For someone who never intended to become a lawyer, Greta Bassett-Seymour is making impressive strides in the profession.
At a time when many local law firms are dealing with dwindling staffs and empty office space, the Bassett Law Firm blossomed during the economic downturn and is planning further growth.
Bassett-Seymour, a 38-year-old Wisconsin native, started the firm in 2004, and she now manages 30 employees. The practice specializes in social security disability law and has a nationwide clientele. Although passionate about this field of law, her path there was anything but traditional.
Before going to the University of Missouri School of Law, Bassett-Seymour taught middle- and high-school students. She came to realize, however, that the teaching profession wasn’t for her.
“I was looking for a career that was more intellectually challenging for me personally, not so much in the realm of giving knowledge,” Bassett said. “Not that teachers don’t have a hard job — because they really do — but I enjoy working with adults more than I do with children.”
“When I finally decided to go to law school, my intent was not really to be a lawyer,” she said. “I had no intension of taking the bar exam. In fact, I didn’t take it with most of my classmates.”
She graduated in 2001, but only after her university job fizzled out did she decide to study for the bar’s second sitting.
“When I passed, at this point I figured, ‘Well, I better practice,’” she said. “‘I have all the pieces in place.’”
With no responsibilities tying her down, she casually took a job that involved lots of traveling: a position with a Jefferson City firm practicing Social Security law, which she “knew nothing about.”
But after her first hearing, she said: “I just fell in love with Social Security disability law. There was something about the nature of helping people and the clients being so grateful for the assistance that really struck a chord with me. I never really thought of myself as somebody who needed somebody to need them because I’m not motherly or anything like that. But it really felt good to be needed.”
In 2004, she decided to break out on her own and start her own practice. The owner and managing partner credits much of her firm’s success to hiring dedicated, forthright employees with very little turnover.
Bassett-Seymour said the dismal economic climate has actually stimulated business. As they’re laid off, many middle-aged citizens are filing for disability benefits earlier than expected. The newly unemployed need legal help navigating a social security system that Basset-Seymour calls sluggish.
“We’re kind of seeing a fast-forward motion of what would happen naturally over the course of time,” she said, “but it’s happening more quickly because of the economic downturn. It’s an unfortunate circumstance to take advantage of the recession, but my thought is, you have to eat while the food is being passed out.”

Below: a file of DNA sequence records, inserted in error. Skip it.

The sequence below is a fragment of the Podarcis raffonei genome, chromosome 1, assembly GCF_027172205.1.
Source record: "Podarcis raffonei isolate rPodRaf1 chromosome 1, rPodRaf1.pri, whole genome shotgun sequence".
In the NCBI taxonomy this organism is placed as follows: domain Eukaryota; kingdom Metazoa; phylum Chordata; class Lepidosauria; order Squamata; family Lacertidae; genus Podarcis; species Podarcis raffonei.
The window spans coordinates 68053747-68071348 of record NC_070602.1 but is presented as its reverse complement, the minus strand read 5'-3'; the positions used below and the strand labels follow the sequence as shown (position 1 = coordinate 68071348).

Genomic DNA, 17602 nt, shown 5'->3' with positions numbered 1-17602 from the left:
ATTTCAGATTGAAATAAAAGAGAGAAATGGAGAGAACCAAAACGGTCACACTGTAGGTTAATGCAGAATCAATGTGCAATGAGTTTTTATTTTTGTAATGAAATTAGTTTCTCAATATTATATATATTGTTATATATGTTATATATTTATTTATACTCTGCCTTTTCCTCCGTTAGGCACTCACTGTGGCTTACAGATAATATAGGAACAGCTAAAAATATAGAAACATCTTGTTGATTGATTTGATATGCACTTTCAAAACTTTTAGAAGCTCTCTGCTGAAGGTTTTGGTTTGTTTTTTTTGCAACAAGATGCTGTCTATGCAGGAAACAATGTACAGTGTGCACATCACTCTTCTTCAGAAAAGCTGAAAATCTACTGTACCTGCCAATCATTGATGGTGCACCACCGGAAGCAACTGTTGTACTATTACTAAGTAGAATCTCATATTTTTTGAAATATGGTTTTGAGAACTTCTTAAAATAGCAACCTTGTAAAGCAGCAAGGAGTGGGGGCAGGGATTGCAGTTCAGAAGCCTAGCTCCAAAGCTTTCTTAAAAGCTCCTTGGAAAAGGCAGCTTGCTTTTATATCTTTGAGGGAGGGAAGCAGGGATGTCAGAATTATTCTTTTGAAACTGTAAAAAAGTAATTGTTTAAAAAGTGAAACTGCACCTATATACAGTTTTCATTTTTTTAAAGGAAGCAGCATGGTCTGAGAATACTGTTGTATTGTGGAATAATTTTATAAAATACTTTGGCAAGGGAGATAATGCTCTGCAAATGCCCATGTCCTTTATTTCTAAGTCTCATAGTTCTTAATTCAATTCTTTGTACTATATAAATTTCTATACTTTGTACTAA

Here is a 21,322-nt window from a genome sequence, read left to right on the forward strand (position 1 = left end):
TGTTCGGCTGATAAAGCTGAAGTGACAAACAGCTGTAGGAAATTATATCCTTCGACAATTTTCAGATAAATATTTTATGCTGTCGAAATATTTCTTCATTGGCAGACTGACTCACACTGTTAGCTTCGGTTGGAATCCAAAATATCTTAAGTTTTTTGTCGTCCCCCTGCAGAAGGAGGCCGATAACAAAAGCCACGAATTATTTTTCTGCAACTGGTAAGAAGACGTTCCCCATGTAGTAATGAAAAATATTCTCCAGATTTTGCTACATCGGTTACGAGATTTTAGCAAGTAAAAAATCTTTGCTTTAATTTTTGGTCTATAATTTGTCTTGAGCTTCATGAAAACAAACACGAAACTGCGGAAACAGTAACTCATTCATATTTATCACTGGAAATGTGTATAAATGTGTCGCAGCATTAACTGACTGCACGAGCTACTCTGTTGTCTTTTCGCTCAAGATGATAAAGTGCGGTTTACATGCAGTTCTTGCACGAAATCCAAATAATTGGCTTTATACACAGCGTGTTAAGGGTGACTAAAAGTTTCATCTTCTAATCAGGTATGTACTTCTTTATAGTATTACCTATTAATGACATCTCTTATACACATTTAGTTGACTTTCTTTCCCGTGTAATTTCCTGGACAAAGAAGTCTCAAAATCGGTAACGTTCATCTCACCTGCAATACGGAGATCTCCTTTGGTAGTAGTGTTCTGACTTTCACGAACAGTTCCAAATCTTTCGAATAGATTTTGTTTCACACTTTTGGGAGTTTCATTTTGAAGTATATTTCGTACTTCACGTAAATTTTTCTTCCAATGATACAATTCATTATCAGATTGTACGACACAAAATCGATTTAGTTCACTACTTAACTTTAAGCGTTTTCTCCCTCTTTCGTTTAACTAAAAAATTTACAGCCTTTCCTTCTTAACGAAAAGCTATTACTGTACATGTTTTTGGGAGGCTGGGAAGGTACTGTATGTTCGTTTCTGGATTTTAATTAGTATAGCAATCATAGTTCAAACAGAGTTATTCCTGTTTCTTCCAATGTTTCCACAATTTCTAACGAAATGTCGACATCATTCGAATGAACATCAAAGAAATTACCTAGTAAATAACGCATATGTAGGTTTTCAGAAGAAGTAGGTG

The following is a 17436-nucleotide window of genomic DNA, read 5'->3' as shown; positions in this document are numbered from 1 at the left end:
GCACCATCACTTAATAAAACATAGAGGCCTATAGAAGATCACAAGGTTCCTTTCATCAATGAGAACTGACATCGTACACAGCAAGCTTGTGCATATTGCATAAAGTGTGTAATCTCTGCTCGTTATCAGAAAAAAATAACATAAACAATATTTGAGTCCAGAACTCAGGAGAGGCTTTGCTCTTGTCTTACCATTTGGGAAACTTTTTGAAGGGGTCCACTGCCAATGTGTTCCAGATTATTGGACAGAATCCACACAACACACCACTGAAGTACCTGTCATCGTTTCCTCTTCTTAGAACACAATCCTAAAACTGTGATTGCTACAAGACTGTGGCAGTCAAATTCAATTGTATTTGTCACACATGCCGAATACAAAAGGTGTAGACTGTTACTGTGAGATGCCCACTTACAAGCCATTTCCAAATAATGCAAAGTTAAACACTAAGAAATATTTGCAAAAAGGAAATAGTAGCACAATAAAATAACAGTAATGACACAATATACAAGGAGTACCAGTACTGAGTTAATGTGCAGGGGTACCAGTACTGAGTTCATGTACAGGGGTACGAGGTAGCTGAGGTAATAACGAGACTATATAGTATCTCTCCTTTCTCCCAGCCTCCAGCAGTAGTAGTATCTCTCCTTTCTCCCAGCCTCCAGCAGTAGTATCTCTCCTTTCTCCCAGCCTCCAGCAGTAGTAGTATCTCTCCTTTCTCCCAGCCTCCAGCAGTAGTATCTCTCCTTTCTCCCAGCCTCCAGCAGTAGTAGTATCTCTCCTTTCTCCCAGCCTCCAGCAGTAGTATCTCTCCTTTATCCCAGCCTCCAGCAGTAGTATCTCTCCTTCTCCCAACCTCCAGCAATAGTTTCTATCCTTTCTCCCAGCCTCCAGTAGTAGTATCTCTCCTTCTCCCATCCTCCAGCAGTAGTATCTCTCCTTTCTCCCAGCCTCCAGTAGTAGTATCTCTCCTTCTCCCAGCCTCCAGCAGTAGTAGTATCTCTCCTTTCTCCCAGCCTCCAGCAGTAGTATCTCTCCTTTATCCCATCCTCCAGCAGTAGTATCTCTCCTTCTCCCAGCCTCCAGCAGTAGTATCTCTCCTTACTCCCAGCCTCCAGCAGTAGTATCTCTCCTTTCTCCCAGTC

“This is our time,” she continued. “There might be a time in 10 or 20 years when social security can’t pay benefits anymore and we have to find a new way to make a living. That’s kind of where I am now. How do I make my business continue to grow over the long haul, not just off of social security?”
A good friend and co-worker, attorney Maren Mellem helped answer that question for Bassett-Seymour. A couple years ago, Mellem suggested the firm look into assisting veterans who want to claim their benefits.
Mellem, is a former prosecutor for domestic violence cases, a volunteer for a rape crisis hotline and a rescuer of abused dogs. Bassett-Seymour said she has a fervor for social justice.
“She’s always had a real heart for helping the underdog,” Bassett-Seymour said. “She saw a need while researching veterans because it was clear they were under-represented.”
Basset-Seymour said the “heart-wrenching” lack of adequate legal advice for veterans is a product of a system that is not only clogged but also broken.
“Social security is slow, but the VA is like molasses in January,” she said. “You do have to have the patience of Job for this kind of work.”
Bassett-Seymour said she’s seen many veterans return from military action and receive little to no decompression and counsel.
“The biggest problem with veterans claiming benefits is pride,” she said. “They don’t tend to go to doctors to be diagnosed, especially a psychiatrist, because for a lot of veterans that’s very embarrassing. They’ve been trained not to complain. Their problems perpetuate without treatment. And that’s when you see veterans committing suicide, losing their families or turning to alcohol and drugs.”
Getting veterans the timely treatment and benefits they deserve, Bassett-Seymour said, is the aim of the firm’s new venture.
In her personal life, Bassett-Seymour travels often with her husband of four years, and while he’s out in the woods hunting, she enjoys reading historical fiction on the couch and playing with her two Brittanies, Jack and Peach.
Just don’t ask her if it’s too hot to wear her knitted clothing.
Speaking with the Columbia Business Times via cell phone while riding shotgun with her sister en route to Wisconsin to spend Mother’s Day with their mom, Basset-Seymour playfully scoffed at the notion.
“Knitting is never out of season!” she said, demonstrating her zeal for a good argument, even outside the legal arena. “You just have to switch the weight of your yarn to something much lighter. You just can’t knit an afghan in the summertime. There is never a time when knitting is inappropriate.”